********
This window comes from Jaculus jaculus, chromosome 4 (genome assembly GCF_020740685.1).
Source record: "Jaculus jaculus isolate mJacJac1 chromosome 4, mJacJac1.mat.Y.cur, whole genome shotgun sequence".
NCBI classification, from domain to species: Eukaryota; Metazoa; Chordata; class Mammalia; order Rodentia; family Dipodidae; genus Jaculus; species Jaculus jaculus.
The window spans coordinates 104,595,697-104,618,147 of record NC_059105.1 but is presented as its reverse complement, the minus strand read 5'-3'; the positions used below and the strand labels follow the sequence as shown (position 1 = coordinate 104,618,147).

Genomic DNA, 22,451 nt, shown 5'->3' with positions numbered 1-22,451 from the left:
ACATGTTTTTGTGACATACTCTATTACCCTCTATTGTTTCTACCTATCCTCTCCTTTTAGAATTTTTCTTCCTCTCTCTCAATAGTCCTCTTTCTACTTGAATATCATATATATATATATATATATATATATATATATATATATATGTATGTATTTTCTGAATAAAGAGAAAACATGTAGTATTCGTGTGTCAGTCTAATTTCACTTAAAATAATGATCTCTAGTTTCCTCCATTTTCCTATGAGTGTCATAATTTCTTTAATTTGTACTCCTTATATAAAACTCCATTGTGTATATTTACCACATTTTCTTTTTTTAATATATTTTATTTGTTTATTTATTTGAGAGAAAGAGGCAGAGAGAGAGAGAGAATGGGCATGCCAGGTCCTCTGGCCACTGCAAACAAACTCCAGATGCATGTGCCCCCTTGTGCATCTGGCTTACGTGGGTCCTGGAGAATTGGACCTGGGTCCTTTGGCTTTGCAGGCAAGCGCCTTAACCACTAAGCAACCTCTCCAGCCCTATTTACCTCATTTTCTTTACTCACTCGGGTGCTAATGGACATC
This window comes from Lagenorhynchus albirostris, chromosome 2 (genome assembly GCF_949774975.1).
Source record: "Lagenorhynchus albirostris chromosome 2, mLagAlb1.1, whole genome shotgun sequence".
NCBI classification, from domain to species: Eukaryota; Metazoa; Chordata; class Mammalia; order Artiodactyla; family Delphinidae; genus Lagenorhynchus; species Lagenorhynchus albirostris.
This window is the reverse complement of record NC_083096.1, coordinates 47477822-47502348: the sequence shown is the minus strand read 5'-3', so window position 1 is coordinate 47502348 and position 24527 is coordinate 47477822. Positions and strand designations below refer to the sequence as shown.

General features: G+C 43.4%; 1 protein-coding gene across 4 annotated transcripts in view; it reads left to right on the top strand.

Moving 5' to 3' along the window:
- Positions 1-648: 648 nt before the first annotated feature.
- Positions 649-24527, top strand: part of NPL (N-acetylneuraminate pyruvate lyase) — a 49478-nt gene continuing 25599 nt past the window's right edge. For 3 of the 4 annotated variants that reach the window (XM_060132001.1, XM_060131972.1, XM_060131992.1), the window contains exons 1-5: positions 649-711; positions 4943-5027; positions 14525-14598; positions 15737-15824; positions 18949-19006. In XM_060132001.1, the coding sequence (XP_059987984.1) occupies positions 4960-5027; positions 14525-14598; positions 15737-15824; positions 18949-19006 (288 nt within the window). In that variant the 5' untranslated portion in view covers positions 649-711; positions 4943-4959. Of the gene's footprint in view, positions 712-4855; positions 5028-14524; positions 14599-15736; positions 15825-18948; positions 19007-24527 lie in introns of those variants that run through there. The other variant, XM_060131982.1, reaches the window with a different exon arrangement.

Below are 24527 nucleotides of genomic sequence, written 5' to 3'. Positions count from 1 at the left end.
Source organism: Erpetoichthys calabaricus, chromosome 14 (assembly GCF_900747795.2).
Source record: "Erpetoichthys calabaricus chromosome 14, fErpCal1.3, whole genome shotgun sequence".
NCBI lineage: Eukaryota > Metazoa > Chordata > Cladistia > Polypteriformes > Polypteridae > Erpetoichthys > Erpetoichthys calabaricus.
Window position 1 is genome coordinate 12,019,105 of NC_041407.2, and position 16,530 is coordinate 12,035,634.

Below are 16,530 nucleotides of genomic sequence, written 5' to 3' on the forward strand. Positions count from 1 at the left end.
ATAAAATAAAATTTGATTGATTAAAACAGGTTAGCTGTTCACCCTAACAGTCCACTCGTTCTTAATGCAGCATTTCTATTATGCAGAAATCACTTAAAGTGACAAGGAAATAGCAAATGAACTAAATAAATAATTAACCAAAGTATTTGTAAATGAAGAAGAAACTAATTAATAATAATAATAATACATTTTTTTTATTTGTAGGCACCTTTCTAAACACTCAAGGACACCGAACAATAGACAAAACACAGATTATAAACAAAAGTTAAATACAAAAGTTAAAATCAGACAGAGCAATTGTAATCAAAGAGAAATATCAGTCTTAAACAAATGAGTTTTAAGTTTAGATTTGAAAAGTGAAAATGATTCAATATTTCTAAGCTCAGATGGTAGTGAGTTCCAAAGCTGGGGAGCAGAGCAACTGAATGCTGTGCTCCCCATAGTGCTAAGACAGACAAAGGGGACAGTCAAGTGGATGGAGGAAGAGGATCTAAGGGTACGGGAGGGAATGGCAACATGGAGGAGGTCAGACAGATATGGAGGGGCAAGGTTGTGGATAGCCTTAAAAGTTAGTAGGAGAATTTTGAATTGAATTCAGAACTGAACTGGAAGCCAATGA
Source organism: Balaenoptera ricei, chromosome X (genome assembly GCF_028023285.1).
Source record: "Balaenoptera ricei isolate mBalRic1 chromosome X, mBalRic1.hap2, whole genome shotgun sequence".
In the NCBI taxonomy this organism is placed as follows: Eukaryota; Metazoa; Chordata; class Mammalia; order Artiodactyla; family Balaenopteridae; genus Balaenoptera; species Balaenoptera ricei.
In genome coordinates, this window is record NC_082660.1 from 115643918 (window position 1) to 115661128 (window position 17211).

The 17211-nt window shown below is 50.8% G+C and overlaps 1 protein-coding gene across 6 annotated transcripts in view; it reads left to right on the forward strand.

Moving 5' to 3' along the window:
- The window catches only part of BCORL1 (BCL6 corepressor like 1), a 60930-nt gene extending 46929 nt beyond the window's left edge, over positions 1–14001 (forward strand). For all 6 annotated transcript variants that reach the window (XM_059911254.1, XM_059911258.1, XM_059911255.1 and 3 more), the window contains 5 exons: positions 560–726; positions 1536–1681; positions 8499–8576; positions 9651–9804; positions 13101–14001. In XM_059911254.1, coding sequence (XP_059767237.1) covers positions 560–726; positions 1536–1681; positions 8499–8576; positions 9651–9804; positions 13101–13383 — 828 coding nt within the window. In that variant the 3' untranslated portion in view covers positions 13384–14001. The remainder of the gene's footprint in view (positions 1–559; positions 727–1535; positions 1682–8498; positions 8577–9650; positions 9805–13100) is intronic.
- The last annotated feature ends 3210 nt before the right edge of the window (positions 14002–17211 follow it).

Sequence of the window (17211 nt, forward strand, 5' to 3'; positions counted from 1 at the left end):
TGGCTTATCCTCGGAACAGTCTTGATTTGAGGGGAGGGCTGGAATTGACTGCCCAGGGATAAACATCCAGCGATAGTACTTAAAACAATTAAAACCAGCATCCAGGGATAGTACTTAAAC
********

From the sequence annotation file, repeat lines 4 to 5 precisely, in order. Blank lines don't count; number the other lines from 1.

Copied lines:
The window spans coordinates 104,595,697-104,618,147 of record NC_059105.1 but is presented as its reverse complement, the minus strand read 5'-3'; the positions used below and the strand labels follow the sequence as shown (position 1 = coordinate 104,618,147).

Genomic DNA, 22,451 nt, shown 5'->3' with positions numbered 1-22,451 from the left: